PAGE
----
# Boost :

From: David Abrahams (david.abrahams_at_[hidden])
Date: 2002-01-14 08:36:57

----- Original Message -----

> Here the first thoughts that I have:
>
> Say edge is (s, t), and destination vertex is d. "-->" means reachable.
> The only interesting case is when
> (t --> d) and (t-->s) and (s-->d)

(t-->d) implies (s-->d). So the only interesting case, asked that way, is
when (t-->s), i.e. SCC(t) == SCC(s).

> In this case we don't know if (t-->d) is due to (t-->s) plus (s-->d) or
> there's independent path. Observe that (t-->s) means t and s belong to the
> same SCC. Again, the interesting case is when d belongs to a different
SCC.

I'm not sure of that:

+---+____ +---+____ +---+
| d |<- `->| s |<- `->| t |
+---+ `----+---+ `----+---+

In the above case the answer is "no", while in this one, it's "yes":

+---+____ +---+____ +---+
| d | `->| s | `->| t |
+---+ +---+ ---+---+
^ |
`----------------------/

Isn't that enough to make the case where they're all in the same SCC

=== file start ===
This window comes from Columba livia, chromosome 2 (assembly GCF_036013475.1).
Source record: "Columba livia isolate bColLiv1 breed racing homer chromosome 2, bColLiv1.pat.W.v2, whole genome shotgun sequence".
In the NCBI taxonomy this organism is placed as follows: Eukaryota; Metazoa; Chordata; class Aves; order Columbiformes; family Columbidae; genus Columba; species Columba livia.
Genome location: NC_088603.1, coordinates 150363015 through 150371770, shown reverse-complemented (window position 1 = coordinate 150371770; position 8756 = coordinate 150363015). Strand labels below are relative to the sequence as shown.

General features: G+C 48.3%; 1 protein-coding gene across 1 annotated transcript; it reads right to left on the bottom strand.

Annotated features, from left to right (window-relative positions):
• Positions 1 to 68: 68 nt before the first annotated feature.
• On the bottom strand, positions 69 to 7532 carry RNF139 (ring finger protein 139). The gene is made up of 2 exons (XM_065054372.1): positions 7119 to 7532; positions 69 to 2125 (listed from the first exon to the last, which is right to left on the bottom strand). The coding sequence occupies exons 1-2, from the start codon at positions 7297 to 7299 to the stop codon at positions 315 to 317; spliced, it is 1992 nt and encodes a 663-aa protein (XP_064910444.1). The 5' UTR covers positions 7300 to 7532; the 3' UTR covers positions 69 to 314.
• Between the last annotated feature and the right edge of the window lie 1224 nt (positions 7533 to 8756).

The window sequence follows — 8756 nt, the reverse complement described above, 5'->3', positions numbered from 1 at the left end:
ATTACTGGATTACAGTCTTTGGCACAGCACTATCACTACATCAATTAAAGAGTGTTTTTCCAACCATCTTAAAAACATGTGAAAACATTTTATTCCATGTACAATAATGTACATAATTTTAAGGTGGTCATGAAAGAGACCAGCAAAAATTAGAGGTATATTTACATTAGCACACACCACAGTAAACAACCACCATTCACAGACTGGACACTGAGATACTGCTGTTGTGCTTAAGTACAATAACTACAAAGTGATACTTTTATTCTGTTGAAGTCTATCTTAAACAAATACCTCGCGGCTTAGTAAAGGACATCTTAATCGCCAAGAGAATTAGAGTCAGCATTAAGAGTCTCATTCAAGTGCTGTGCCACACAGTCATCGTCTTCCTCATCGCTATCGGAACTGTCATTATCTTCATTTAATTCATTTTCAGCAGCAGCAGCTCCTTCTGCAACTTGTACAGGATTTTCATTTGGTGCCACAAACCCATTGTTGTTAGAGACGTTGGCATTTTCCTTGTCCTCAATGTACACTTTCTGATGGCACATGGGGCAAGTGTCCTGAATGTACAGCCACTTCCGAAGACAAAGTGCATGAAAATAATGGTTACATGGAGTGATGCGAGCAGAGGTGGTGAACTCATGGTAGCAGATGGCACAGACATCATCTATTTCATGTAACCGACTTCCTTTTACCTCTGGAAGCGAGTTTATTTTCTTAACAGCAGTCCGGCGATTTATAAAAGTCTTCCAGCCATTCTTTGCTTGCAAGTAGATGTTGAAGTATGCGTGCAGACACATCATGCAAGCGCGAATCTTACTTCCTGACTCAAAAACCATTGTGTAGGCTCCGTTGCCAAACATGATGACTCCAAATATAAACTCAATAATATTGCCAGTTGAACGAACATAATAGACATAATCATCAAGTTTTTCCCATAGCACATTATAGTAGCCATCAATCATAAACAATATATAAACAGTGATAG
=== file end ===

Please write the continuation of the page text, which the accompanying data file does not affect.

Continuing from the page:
interesting?

> When we consider the condensation graph (see the docs), the "yes" answer
is
> given when either
> - there are two different paths from SCC(t) to SCC(d)" where SCC(x)
denoted
> SCC to which x belongs.

Really? Unless I'm mistaken:

+---+____ +---+____ +---+
| x |<- `->| s |<- `->| t |
+---+ `----+---+ `----+---+
| |
V V
+---+ +---+
| y |------>| d |
+---+ +---+

SCC(s) == SCC(t) == {x,s,t}
SCC(y) == {y}
SCC(x) == {x}

+---------+
| {x,s,t} |--\
+---------+ |
| |
V V
+---+ +---+
| y |------>| d |
+---+ +---+

Am I confused?

> - or, the first edge in SCC(t)->SCC(d) path corresponds to several
vertices
> in the original graph.

Not sure what you mean by the above.